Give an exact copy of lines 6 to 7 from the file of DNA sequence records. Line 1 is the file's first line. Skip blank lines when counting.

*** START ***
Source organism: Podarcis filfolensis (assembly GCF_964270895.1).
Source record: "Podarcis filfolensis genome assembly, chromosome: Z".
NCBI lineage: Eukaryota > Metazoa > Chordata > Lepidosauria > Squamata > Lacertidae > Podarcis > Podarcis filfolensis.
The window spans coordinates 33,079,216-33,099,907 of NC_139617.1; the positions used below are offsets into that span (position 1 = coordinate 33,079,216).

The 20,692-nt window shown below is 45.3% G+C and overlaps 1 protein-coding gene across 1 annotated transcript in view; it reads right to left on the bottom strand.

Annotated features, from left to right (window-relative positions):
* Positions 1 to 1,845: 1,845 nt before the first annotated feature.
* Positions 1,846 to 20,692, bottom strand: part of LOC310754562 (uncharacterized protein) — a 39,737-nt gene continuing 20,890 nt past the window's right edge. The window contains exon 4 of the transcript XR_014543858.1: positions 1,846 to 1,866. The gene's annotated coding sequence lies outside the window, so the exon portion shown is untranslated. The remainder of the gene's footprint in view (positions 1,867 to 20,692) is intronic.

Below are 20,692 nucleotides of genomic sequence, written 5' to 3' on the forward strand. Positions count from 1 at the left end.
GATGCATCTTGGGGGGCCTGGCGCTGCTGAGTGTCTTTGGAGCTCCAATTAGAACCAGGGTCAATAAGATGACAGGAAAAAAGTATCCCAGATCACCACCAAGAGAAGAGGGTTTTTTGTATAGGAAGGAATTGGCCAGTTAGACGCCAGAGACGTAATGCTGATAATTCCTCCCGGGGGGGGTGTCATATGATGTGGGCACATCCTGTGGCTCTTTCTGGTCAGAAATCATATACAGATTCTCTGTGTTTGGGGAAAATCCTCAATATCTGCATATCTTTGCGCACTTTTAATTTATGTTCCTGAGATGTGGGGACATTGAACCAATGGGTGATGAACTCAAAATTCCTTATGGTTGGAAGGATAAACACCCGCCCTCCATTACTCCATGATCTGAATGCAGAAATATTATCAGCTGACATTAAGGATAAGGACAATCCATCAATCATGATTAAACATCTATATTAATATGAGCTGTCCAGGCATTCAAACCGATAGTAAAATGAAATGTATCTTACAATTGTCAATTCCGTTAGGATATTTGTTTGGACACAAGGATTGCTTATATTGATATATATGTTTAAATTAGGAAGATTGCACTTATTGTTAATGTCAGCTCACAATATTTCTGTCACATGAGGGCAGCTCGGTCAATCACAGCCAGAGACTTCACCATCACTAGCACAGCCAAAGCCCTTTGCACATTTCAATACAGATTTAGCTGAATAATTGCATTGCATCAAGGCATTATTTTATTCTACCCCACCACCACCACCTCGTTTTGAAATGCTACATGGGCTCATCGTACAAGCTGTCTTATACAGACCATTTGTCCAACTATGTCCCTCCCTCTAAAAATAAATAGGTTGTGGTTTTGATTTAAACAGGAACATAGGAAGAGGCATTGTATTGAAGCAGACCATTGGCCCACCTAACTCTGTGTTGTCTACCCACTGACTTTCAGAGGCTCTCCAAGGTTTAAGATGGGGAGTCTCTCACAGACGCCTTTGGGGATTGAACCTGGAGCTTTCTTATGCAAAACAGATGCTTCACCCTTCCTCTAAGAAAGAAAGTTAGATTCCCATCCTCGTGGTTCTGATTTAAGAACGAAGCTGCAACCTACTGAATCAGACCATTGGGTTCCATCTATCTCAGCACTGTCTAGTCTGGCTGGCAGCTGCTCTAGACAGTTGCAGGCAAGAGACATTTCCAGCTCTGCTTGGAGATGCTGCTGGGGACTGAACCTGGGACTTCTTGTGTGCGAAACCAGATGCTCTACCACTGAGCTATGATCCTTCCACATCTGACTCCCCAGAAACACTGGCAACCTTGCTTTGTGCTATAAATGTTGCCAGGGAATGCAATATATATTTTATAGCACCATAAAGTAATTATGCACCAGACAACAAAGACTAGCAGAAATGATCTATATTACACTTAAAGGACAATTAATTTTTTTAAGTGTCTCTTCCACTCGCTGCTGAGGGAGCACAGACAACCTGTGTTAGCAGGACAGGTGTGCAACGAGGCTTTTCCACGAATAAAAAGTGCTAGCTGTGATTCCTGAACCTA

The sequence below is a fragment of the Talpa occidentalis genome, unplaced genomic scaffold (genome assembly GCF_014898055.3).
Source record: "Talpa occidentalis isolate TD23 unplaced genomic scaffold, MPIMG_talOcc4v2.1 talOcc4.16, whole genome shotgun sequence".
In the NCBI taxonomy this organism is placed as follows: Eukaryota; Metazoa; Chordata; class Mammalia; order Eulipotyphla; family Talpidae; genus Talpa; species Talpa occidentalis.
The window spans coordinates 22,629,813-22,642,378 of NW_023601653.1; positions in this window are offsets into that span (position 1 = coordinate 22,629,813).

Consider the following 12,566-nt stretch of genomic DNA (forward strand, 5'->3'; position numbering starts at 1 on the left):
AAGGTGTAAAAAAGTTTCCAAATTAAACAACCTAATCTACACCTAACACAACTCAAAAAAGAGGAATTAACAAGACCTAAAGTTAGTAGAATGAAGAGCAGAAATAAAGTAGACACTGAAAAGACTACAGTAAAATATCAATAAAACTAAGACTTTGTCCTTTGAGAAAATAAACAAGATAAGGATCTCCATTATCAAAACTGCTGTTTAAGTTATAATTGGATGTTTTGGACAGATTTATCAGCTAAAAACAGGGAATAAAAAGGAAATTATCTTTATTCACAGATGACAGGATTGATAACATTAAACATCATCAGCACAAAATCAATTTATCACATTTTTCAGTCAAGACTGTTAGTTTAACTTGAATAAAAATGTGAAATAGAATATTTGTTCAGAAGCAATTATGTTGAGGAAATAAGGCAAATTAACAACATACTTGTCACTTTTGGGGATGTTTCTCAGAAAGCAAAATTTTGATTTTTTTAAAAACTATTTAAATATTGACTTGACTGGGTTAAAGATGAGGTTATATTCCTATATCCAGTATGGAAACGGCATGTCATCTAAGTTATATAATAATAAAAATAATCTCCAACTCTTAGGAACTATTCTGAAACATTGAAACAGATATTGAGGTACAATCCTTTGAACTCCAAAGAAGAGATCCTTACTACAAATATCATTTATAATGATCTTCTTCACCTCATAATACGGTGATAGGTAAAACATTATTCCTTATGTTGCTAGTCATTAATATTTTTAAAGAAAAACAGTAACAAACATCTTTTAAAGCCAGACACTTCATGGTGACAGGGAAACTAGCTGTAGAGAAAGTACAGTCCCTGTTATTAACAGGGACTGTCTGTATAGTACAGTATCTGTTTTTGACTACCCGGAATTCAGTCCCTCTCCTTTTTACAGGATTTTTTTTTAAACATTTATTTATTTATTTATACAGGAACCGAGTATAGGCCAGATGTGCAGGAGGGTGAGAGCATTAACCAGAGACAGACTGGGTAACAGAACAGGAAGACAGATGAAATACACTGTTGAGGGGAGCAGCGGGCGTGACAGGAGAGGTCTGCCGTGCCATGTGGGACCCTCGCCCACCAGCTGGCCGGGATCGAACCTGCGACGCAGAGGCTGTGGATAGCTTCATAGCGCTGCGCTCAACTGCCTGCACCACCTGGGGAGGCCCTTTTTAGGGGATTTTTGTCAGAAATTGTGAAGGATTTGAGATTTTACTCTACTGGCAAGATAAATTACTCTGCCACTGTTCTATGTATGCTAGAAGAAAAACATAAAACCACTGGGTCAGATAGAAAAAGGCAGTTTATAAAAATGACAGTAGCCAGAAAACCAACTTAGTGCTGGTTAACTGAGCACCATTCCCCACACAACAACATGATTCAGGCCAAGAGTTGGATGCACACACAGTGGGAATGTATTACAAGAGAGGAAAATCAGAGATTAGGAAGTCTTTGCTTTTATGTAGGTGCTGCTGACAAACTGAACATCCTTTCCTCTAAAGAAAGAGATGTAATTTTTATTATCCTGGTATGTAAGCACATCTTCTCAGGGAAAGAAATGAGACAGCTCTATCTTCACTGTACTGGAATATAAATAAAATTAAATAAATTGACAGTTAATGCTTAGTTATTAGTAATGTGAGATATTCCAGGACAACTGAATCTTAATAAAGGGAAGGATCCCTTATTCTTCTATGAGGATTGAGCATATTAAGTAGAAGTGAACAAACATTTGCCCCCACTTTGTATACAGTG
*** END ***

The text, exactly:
Annotated features, from left to right (window-relative positions):
* Positions 1 to 1,845: 1,845 nt before the first annotated feature.